This past year marked a milestone in cancer treatment: In August, the U.S. FDA approved Novartis AG’s Kymriah, a CAR-T 1 therapy for children with acute lymphoblastic leukemia, a blood and bone-marrow cancer previously considered untreatable. Two months later, Kite Pharma Inc.’s Yescarta, which also uses CAR-T to target certain types of large B-cell lymphoma in adults, got the green light, too.
So far, CAR-T has shown extraordinary results. More than 60 percent of children treated with Kymriah were cured, while the rate of full remission for patients treated with Yescarta was more than half.
The big problem is price. Kymriah costs $475,000 for a single treatment; Yescarta goes for $373,000.
Now China reckons it can do this better and cheaper. There are currently 153 CAR-T studies in the nation, just behind 186 in the U.S., according to Bernstein Research’s Laura Nelson Carney. Already, China has one therapy commercially available in a free-trade zone for medical tourism on the resort island of Hainan. The product, made by Innovative Cellular Therapeutics Co., sells for 490,000 yuan ($76,000) per treatment. Prices for CAR-T can be expected to drop below 100,000 yuan in three years, according to local media reports.
It’s not hard to see the potential. For one thing, China’s huge population means an abundance of patients for trials. For another, the nation is now flooded with venture-capital money to throw at well-qualified “sea turtles” — as returning Chinese expats are known — to build world-class medical labs at home.
Beijing is keen to leapfrog. On Dec. 20, just one week after Nanjing Legend Biotechnology Co. applied to the Center for Drug Evaluation — China’s equivalent of the FDA — for CAR-T clinical trials, the regulator placed the treatment on its priority review list. That’s a prelude to approval.
Nanjing Legend is being fast-tracked because it grabbed attention at the American Society of Clinical Oncology’s annual meeting last June with good trial results for a multiple-myeloma treatment. Nanjing’s CAR-T was seen as on par with products from Celgene Corp. and Bluebird Bio Inc., according to Bloomberg Intelligence analyst Curt Wanek.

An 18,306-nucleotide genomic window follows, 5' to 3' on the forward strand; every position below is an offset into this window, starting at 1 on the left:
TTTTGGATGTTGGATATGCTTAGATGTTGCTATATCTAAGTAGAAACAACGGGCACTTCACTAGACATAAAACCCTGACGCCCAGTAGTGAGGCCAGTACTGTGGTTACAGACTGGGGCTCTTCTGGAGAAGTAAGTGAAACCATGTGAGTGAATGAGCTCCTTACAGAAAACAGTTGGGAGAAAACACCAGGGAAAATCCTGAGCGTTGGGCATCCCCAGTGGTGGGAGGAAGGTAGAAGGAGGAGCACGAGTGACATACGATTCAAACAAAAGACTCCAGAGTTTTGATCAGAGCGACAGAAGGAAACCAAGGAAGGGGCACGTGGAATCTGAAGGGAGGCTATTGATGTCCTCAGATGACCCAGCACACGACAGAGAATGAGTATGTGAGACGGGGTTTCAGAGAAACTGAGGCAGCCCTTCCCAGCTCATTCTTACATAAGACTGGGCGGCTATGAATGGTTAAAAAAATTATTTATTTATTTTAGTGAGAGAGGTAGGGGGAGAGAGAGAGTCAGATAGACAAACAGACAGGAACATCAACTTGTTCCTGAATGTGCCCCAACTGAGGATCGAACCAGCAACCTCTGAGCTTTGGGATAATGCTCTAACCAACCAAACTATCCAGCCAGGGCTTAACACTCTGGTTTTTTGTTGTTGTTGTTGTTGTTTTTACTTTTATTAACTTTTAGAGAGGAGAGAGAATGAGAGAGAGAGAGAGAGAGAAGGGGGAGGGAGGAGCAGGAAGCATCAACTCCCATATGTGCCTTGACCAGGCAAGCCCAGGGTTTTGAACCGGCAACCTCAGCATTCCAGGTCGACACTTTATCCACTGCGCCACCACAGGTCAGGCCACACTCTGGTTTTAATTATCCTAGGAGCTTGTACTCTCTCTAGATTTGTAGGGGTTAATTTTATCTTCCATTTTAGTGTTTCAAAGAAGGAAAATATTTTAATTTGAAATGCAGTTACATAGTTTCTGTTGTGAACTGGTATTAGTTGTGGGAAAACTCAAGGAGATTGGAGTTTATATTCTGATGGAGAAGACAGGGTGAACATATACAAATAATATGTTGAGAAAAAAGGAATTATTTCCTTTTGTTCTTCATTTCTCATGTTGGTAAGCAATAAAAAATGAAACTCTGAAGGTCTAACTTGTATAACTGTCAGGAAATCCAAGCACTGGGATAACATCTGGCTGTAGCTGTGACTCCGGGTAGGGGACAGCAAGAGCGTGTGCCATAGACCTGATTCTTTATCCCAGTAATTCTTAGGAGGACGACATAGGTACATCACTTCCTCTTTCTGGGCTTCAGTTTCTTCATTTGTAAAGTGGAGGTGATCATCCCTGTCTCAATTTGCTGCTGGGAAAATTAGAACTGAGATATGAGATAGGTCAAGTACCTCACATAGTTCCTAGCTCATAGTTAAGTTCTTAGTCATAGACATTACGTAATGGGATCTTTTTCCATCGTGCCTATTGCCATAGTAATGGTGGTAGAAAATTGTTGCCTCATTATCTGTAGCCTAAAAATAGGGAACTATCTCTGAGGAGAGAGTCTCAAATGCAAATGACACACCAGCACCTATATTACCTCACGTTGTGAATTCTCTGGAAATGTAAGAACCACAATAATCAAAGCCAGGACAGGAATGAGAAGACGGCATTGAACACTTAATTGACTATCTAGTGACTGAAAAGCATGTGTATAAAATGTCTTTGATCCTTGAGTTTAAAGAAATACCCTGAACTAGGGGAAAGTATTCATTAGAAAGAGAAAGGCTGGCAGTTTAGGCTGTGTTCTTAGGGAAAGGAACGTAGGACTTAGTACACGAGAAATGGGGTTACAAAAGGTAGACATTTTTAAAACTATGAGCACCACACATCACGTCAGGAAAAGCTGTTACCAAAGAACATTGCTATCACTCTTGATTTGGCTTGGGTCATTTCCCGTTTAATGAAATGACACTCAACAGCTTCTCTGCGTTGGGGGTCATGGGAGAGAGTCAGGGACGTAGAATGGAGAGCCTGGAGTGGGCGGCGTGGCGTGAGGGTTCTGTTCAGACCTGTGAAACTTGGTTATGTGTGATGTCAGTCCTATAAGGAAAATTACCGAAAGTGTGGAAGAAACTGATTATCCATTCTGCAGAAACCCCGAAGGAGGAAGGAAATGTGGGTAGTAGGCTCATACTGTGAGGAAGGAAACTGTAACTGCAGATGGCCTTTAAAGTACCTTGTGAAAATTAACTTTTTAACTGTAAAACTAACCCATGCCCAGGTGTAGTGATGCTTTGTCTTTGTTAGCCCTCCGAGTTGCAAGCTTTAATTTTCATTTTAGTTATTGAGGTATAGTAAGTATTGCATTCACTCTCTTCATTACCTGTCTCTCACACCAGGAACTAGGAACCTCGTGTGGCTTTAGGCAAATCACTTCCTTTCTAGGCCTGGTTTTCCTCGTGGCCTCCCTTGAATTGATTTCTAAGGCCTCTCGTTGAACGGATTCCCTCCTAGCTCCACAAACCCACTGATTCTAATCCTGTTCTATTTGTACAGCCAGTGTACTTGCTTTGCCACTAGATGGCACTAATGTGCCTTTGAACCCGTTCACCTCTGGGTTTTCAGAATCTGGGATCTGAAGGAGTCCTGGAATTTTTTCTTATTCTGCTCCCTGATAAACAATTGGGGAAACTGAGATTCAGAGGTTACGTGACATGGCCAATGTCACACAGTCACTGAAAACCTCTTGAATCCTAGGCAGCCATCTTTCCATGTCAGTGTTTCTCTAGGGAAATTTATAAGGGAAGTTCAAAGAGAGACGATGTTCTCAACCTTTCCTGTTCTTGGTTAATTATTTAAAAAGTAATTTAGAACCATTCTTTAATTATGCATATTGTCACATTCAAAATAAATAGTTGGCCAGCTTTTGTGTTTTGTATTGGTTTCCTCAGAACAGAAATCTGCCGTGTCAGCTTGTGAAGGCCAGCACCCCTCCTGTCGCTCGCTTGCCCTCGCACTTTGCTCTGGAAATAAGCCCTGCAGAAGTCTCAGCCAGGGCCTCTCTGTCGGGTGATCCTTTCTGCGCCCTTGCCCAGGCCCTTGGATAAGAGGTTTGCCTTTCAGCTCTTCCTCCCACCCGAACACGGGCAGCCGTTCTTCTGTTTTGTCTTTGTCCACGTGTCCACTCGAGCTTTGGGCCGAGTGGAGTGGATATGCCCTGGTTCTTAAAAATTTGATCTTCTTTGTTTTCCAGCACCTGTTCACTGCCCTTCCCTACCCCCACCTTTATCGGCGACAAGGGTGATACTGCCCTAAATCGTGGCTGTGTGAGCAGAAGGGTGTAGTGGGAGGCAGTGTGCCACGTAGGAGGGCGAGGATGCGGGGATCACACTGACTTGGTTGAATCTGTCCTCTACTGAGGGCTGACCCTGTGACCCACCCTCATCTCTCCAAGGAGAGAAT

Underlining Nanjing Legend’s progress, Johnson & Johnson in December entered a joint venture with the firm, paying $350 million upfront and promising to share half the profits.
All this buoyed Nanjing Legend’s parent, Hong Kong-listed Genscript Biotech Corp. The company went public two years ago with an unimpressive offering of HK$524 million ($67 million), then soared 580 percent over the last year to become a $5 billion mid-cap.
Smelling profit and prestige, Hong Kong Exchanges & Clearing Ltd. has proposed letting biotech companies list without track records of profitability. Of its more than 2,100 current listings, only 47 are in biotech or pharmaceuticals, so investors are likely to appreciate the newcomers.
Wuxi Biologics Cayman Inc., which leverages China’s army of cheap lab technicians for contract biotech research on behalf of global pharmaceutical makers, helped set a track record by soaring 164 percent since its HK$4.6 billion IPO last June.
Buyer beware, though: Scarcity doesn’t come cheap. Wuxi Biologics is now trading at 152 times forward earnings, with only 50 percent top-line growth expected this year.
The valuation of Genscript Biotech is more nuanced. According to Bernstein estimates, the entire Chinese market into which the company can sell, assuming $76,000 per treatment and 1 percent penetration — even at that price, CAR-T is expensive — is only $6 billion. 2 Genscript’s $5 billion market cap pretty much assumes regulatory approval and a monopoly position in multiple-myeloma gene therapies.
With most of these therapies, the scale of potential markets is the big question. Pricing aside, will Chinese patients accept the notion of genetically altered cells? They may not be fans of genetically modified food, viewing it as an unnecessary risk to health. But when taking that risk is the only way to save lives, attitudes can change quickly.